When most people hear the term “branding” the first thing that comes to their mind is a company’s brand or style. What that company wants to look like or be known for. But what about you personally… what is your own personal brand telling other people about you?
We all know a famous movie star or rock star that has a personal brand or a certain image that the public holds about them. It makes that person who they are in your eyes, and the opinion you may hold of that individual might be positive or negative.
Take for example the American actor, Charlie Sheen. What do you think about when you hear his name? You probably think about some crazy party animal always getting in trouble and not caring too much about anyone other than himself. Then, if you look at Bill Gates, sure you may think about Microsoft. What about him as a person? Here is a man who along with his wife started the Bill and Melinda Gates Polio Foundation and has dedicated a large portion of his wealth to eliminating Polio in the world. Now, Bill Gates is a person that we think about and say to ourselves this person really cares about others and the world he lives in. If you had a choice of which of these two individuals you could do business with or spend your time with, which would you choose? And why?
What is your personal brand all about? Are you really walking your talk? Do your actions match the values that you profess to the people your dealing with on a daily basis? What do people see when you don’t know they’re watching? Your words have to match your actions or your personal brand will be ruined. I this this happen all the time.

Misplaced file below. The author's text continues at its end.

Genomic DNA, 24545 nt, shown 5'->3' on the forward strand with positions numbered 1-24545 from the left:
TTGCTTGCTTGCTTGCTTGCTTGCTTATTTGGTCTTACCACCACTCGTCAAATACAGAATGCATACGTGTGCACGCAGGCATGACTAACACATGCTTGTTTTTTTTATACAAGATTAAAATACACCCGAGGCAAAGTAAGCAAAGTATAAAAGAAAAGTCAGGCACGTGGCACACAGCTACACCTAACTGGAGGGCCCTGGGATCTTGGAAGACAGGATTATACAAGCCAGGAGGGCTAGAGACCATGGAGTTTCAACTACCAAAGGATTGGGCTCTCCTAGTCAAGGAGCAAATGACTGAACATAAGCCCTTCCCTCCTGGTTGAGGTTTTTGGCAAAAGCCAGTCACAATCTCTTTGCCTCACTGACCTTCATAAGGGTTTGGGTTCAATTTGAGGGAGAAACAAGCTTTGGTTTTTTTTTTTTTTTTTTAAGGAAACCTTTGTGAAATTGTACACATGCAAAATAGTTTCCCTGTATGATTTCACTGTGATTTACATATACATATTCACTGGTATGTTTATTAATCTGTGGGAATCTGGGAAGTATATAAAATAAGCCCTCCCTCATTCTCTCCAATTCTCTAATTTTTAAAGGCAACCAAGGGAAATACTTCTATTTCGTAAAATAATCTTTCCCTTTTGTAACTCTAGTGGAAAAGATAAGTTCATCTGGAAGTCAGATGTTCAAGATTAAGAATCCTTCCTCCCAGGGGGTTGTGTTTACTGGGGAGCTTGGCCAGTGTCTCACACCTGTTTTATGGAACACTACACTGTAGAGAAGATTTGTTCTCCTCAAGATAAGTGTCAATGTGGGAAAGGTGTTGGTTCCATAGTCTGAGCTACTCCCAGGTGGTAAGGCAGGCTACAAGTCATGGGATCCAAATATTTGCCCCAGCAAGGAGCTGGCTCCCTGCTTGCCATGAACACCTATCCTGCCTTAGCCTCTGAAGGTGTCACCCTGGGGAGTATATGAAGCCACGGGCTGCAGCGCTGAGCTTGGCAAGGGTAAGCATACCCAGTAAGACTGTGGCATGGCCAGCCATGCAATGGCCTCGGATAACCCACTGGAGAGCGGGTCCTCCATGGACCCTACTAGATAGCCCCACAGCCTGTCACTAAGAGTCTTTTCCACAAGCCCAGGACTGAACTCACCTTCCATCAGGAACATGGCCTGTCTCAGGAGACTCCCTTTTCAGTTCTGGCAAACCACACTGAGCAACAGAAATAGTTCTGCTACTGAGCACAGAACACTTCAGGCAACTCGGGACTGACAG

I recently ran into an acquaintance who stopped me to talk. She proceeded to tell me how bad the economy was and how hard it was to get a job, she went on to tell me that she was recently at a community event and met someone who was looking for help in their business and they told her to stop by for an interview the next day. However, she didn’t get the job and couldn’t figure out why; she was more than qualified for the position. I later ran into the business owner and asked him what happened and why he didn’t hire someone who had all the qualifications she did to fill the position. The business owner proceeded to tell me that he was prepared to hire her until later that night he saw her being very rude to a group of older people at an event, and talking about how much of a pain dealing with older people can be because they move so slow and require too much attention. He then said, “I don’t need anyone with that attitude working for me. I’m 68 years old and sometimes I move slow and need a little more attention than others. I just don’t think we would be a good fit to work with each other.”
It doesn’t matter if you’re a business owner, an at home parent, a teenager, or fresh out of college looking to land that new job, you need to start thinking about and building your personal brand. Make sure it’s positive, healthy, and matches the values of the people who can help you and open rewarding doors for you in life. You never know who is watching, so start being truthful with yourself. If what you’re doing is not what you want to be remembered for don’t—do it. My Grandfather always told me “if you wouldn’t do it in front of your mother then you probably shouldn’t be doing it.”
About the Author:
Chris Livingston has become known as America’s Maximum Thinking™ Coach. He’s the author of the book Pathways to Success: A Better Way for Your Today. His "can–do" attitude and effective ability to teach interpersonal skills that bring forth rewarding real-life results, has made him a valuable "go-to" consultant and mentor for those facing challenges in business, career and life. With over 20 years as a successful entrepreneur, Chris has helped many businesses to shift and change their company’s mindset to achieve greater success in sales, team efficiency, strategic business development, and in making excellence "The Standard." He believes in and embraces the philosophy of Dr. Wayne Dyer, "When you change the way you look at things, the things you look at change."
Source: Motivation Magazine
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